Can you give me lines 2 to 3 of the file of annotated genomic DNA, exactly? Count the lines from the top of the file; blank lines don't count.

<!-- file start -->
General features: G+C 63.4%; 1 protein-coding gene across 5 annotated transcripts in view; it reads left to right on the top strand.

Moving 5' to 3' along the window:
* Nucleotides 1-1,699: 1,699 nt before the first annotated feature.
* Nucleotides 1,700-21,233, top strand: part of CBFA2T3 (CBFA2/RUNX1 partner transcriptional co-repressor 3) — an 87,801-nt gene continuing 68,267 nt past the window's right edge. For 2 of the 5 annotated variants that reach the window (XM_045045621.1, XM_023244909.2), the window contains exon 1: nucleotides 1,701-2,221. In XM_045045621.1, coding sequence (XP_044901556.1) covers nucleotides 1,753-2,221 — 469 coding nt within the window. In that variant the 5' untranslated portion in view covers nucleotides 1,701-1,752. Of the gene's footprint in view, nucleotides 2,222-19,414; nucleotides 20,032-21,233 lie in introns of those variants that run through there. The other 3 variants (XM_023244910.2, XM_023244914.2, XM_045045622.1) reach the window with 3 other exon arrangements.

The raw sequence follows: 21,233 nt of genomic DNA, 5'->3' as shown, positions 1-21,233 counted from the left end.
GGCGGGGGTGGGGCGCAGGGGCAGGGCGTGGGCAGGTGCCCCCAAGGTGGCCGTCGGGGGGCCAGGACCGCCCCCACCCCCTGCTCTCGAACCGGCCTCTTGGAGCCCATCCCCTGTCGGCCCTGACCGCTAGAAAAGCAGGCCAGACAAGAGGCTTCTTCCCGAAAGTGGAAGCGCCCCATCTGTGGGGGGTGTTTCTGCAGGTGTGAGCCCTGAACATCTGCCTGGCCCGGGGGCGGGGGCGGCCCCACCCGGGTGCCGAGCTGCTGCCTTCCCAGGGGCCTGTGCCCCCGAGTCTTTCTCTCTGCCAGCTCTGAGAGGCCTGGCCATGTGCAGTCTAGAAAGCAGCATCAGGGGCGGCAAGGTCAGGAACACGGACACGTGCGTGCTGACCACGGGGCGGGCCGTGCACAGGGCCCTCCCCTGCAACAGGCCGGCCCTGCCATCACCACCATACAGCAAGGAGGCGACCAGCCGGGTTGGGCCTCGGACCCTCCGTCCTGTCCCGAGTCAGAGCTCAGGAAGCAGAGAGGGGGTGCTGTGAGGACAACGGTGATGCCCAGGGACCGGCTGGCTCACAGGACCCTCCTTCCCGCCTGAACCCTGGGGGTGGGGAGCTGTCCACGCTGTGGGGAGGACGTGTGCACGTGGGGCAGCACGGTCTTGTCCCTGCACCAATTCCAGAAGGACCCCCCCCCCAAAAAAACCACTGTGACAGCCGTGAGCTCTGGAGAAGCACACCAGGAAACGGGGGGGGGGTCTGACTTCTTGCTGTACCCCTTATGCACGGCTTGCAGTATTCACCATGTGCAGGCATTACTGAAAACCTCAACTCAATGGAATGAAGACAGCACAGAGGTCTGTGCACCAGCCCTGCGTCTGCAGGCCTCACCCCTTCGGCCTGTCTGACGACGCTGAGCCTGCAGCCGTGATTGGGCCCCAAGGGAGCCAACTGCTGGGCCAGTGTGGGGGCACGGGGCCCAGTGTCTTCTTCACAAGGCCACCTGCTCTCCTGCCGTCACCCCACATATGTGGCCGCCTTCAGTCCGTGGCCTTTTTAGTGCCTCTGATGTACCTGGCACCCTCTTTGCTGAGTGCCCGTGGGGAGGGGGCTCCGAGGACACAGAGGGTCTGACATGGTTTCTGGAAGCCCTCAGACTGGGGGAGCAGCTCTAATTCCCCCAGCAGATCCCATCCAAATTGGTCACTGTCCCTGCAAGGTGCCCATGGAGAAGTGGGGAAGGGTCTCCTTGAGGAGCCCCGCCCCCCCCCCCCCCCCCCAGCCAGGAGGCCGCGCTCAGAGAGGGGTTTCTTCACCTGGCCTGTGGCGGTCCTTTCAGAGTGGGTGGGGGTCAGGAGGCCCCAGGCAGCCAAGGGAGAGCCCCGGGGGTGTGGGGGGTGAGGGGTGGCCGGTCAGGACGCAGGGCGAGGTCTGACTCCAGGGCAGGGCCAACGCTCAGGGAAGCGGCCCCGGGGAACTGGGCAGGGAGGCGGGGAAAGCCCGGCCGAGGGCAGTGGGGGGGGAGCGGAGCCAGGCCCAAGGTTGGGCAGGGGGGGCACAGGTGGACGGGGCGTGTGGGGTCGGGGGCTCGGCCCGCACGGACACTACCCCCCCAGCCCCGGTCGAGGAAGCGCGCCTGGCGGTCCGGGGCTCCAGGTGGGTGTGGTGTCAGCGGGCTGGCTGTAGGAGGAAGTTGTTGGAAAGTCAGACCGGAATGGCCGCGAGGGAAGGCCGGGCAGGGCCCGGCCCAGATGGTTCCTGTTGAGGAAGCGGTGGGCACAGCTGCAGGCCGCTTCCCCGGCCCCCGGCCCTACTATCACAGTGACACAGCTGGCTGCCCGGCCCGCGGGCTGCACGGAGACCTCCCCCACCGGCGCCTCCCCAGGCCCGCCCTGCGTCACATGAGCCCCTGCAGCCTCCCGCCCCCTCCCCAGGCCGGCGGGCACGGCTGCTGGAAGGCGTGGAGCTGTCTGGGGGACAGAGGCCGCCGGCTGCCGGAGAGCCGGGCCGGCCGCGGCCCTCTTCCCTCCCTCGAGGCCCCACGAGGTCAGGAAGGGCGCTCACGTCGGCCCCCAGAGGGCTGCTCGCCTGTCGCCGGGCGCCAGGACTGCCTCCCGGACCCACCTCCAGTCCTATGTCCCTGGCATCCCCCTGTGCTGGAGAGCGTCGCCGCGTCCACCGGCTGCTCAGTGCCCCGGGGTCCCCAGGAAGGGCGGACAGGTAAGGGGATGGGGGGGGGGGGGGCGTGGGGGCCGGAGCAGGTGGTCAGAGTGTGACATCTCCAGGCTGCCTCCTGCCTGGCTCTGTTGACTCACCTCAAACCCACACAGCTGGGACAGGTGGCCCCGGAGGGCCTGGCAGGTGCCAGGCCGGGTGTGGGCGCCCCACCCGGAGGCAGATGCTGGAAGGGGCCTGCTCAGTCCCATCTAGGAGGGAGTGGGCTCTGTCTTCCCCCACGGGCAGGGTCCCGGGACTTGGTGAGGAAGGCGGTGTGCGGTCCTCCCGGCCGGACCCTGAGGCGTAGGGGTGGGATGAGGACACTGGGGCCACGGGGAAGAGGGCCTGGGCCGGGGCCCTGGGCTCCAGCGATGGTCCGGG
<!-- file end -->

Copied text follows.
Moving 5' to 3' along the window:
* Nucleotides 1-1,699: 1,699 nt before the first annotated feature.